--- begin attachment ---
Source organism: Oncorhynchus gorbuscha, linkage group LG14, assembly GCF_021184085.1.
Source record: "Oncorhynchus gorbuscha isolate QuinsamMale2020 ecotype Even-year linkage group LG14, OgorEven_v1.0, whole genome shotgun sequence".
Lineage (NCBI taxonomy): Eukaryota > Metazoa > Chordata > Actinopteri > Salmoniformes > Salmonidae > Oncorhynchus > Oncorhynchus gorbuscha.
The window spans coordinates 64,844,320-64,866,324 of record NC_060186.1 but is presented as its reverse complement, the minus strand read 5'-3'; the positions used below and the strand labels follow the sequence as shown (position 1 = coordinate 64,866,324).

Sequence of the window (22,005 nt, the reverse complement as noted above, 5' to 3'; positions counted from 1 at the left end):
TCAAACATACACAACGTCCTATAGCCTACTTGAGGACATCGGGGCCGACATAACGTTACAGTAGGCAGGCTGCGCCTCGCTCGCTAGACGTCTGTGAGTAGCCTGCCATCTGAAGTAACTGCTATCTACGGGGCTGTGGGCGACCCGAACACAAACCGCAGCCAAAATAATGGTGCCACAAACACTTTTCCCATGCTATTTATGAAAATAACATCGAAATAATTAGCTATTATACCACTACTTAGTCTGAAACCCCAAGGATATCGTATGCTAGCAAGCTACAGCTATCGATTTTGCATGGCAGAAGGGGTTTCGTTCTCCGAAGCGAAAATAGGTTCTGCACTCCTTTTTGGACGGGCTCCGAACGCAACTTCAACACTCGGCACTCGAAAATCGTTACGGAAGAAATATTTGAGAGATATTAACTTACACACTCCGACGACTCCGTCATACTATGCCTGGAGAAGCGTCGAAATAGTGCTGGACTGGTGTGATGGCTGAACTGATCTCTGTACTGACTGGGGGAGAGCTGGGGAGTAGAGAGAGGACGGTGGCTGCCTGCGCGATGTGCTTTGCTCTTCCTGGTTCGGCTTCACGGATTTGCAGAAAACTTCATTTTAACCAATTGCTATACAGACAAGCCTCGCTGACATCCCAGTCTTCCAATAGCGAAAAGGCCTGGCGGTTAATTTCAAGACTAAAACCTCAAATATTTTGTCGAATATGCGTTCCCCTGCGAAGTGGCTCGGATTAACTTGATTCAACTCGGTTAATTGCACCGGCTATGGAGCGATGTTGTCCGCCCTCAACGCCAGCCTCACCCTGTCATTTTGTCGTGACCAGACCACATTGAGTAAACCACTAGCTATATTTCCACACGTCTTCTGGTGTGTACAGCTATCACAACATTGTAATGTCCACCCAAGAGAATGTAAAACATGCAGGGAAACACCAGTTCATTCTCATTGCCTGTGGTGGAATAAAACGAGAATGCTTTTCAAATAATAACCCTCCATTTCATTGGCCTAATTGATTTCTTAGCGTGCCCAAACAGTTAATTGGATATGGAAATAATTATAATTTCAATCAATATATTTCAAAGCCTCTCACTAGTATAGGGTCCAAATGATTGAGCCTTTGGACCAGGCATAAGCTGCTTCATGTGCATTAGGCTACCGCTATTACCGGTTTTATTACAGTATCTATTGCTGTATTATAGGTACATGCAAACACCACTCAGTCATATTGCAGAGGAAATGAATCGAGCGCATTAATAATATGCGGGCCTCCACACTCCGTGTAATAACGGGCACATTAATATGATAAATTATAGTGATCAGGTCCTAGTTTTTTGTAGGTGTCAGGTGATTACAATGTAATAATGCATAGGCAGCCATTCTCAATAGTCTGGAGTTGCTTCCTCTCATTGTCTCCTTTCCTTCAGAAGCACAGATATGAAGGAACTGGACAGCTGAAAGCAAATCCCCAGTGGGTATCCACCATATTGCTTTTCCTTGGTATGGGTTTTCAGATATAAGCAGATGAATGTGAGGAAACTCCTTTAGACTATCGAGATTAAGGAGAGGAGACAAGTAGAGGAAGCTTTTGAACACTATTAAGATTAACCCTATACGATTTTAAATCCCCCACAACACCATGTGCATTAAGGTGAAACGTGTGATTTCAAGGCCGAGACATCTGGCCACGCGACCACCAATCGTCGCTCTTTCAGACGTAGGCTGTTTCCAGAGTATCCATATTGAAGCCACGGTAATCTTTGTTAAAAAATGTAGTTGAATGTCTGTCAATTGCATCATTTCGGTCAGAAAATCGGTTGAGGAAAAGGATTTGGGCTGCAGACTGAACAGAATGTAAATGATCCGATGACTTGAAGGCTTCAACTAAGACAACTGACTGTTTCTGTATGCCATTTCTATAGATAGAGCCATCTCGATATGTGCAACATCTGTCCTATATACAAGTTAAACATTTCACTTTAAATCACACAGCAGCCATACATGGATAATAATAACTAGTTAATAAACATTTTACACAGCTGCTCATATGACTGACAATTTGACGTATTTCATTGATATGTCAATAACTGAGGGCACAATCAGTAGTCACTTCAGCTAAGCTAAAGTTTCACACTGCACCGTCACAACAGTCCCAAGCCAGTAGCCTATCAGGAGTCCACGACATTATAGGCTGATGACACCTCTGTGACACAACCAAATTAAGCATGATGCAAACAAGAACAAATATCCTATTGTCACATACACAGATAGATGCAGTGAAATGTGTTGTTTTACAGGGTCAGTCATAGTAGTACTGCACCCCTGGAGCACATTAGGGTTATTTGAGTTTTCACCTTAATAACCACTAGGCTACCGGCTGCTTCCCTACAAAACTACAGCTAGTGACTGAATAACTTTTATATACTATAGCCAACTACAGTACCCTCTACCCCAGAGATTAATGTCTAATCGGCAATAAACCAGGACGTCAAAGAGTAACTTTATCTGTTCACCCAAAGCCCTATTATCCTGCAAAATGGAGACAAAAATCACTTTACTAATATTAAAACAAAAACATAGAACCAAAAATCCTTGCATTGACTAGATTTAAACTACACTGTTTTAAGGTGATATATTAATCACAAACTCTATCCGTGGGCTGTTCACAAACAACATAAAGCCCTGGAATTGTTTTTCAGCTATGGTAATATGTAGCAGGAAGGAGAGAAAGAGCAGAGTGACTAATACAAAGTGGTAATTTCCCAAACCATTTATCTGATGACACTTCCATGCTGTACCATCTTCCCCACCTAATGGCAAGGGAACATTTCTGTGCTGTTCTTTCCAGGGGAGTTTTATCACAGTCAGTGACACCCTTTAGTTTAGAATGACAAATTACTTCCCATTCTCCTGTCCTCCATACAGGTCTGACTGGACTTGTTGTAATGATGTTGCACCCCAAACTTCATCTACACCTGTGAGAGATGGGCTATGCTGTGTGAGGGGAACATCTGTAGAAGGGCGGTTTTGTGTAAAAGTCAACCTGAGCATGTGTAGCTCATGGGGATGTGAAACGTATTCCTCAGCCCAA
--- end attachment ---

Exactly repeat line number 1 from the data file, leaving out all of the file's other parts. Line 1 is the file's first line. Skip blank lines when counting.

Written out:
Source organism: Oncorhynchus gorbuscha, linkage group LG14, assembly GCF_021184085.1.